Grayson College broke ground on its new manufacturing classroom on Tuesday with a morning ceremony attended by college leaders, area industries, architects and economic developers.

The $1.4 million Advanced Manufacturing Lab is set to open in January 2018 and will take the form of an addition to Grayson’s current Career and Technology Center. The 6,500-square-foot building will house large industrial machinery, classrooms and storage space, and will largely be used to educate students participating in the Advanced Manufacturing Program.

“It’s a very exciting day for Grayson College,” GC President Jeremy McMillen said. “To break ground on a facility that involves so many partners and invests in the future success of our community — it’s a really exciting day.”

The Advanced Manufacturing Lab will serve as the brick-and-mortar heart of the Advanced Manufacturing Program, which was launched at the start of the 2016-2017 school year and is meant to equip high school students with the knowledge needed to enter the industrial workforce through a series of classes and an internship. Organizations involved in the program include 30 employers under the Texoma Advanced Manufacturing Consortium, the Sherman Economic Development Corp., the Denison Development Alliance, Workforce Solutions Texoma, Grayson College and multiple high schools. The program accepted 12 students during its first year and is expected to enroll more than 25 young people for the coming academic year.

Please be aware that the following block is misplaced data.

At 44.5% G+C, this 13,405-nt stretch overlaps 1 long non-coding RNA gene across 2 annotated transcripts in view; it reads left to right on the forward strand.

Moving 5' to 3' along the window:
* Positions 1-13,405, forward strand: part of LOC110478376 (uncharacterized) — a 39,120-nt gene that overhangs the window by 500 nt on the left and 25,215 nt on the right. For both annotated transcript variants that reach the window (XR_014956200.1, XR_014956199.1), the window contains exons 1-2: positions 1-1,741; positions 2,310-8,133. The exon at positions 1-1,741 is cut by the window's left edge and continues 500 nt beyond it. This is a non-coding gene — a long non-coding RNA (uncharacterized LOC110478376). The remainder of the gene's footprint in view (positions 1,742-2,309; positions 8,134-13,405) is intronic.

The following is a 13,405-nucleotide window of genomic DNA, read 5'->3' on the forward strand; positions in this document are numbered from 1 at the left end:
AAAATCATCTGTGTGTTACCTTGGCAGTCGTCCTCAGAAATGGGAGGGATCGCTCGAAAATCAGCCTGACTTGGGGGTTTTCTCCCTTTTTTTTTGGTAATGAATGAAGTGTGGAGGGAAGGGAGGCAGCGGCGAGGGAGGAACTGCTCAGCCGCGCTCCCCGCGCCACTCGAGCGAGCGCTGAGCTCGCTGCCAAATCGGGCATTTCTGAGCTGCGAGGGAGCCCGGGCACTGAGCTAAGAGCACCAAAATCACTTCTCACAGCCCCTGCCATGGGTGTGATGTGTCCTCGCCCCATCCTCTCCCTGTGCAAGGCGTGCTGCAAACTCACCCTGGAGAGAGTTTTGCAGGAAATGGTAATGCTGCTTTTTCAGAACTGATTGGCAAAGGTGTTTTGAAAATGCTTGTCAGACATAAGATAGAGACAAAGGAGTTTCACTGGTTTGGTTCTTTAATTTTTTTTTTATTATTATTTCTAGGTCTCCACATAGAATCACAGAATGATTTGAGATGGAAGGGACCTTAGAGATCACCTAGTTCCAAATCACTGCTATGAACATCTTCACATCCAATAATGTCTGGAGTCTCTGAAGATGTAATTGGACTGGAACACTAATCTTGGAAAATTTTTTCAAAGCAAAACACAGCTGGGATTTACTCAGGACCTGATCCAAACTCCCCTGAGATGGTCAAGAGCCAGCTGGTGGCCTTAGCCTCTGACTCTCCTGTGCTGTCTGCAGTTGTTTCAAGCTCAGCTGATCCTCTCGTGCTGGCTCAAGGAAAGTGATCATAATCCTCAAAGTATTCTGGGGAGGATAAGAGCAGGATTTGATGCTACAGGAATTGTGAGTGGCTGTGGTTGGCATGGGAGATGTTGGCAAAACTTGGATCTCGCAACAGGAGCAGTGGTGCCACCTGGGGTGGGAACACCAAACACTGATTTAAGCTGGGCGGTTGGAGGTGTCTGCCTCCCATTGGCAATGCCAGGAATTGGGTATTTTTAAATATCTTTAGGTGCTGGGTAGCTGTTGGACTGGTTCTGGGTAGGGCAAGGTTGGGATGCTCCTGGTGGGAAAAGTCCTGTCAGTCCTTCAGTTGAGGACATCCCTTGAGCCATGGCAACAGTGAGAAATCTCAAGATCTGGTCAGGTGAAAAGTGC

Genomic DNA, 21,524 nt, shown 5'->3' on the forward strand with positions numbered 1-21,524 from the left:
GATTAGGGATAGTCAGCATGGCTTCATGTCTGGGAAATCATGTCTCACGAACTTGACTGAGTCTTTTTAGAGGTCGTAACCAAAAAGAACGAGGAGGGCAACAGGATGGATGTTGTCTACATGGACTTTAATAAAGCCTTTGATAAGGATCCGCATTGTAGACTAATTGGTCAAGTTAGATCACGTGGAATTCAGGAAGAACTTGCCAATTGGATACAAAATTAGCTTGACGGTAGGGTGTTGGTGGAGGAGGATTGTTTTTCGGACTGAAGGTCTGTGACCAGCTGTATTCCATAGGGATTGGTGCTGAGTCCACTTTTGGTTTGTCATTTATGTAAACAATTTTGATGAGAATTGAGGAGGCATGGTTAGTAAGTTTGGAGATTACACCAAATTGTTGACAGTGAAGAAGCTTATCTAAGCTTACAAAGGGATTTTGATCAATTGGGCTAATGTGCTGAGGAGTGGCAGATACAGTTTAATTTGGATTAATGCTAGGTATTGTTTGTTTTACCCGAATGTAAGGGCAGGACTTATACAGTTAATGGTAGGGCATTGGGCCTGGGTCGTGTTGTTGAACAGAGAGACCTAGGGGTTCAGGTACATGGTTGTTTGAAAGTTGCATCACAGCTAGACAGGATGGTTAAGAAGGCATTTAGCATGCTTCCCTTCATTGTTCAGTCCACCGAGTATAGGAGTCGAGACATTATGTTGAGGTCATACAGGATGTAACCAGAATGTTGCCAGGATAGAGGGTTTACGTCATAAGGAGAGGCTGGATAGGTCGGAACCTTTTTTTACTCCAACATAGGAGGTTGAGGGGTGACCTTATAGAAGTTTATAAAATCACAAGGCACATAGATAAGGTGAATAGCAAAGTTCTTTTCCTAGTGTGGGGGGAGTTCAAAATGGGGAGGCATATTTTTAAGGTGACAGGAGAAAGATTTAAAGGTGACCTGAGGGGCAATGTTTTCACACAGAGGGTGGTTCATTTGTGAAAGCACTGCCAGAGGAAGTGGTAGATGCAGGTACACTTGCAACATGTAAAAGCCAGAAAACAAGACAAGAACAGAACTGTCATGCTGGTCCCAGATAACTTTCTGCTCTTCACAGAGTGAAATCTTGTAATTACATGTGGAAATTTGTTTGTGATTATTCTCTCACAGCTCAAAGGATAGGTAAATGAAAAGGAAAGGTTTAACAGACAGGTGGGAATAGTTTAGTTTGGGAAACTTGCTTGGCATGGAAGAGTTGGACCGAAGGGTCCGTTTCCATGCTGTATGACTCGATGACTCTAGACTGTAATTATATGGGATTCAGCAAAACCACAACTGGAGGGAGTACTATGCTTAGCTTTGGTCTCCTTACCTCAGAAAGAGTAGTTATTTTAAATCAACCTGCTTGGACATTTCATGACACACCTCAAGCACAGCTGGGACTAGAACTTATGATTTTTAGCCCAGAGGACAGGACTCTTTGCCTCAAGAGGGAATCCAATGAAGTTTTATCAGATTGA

McMillen explained that the college will use its reserve funds to bankroll construction of the new building and said the investment is one that will benefit individual students and area manufacturers for decades.

“This is a project about building for tomorrow in Texoma,” McMillen said after noting $1.4 million is a lot to invest. “We’re investing in our youth and, for generations to come, this will pay off.”

Emerson Process Management Plant Manager and Consortium Chair Mark Anderson spoke at the groundbreaking as well and said the new facility will give students hands-on experience with machinery and equipment that manufacturers utilize. He added that such familiarity will allow students to hit the ground running when it comes time for them to enter the workforce and even enable them to earn higher wages and salaries.

“They’ll really be ready to go to work in a manufacturing environment where they’re going to have skills that allow them to not only hit the entry level, but to be able to move up within the companies,” Anderson said.

The consortium chair said the skilled workers churned out by the program will also greatly improve circumstances for manufacturing employers, whose workforces are shrinking as aging workers begin to retire.

“Any time you’re losing aging employees, you’re losing experience,” Anderson said. “So, in order to help fill that gap, if you can bring in people who have a manufacturing background, who at least have the basic concepts and understand, they can come in and make a big difference.”

The Advanced Manufacturing Lab joins a multitude of other building projects in the works at Grayson College, including a new residence hall, distillery and student success center.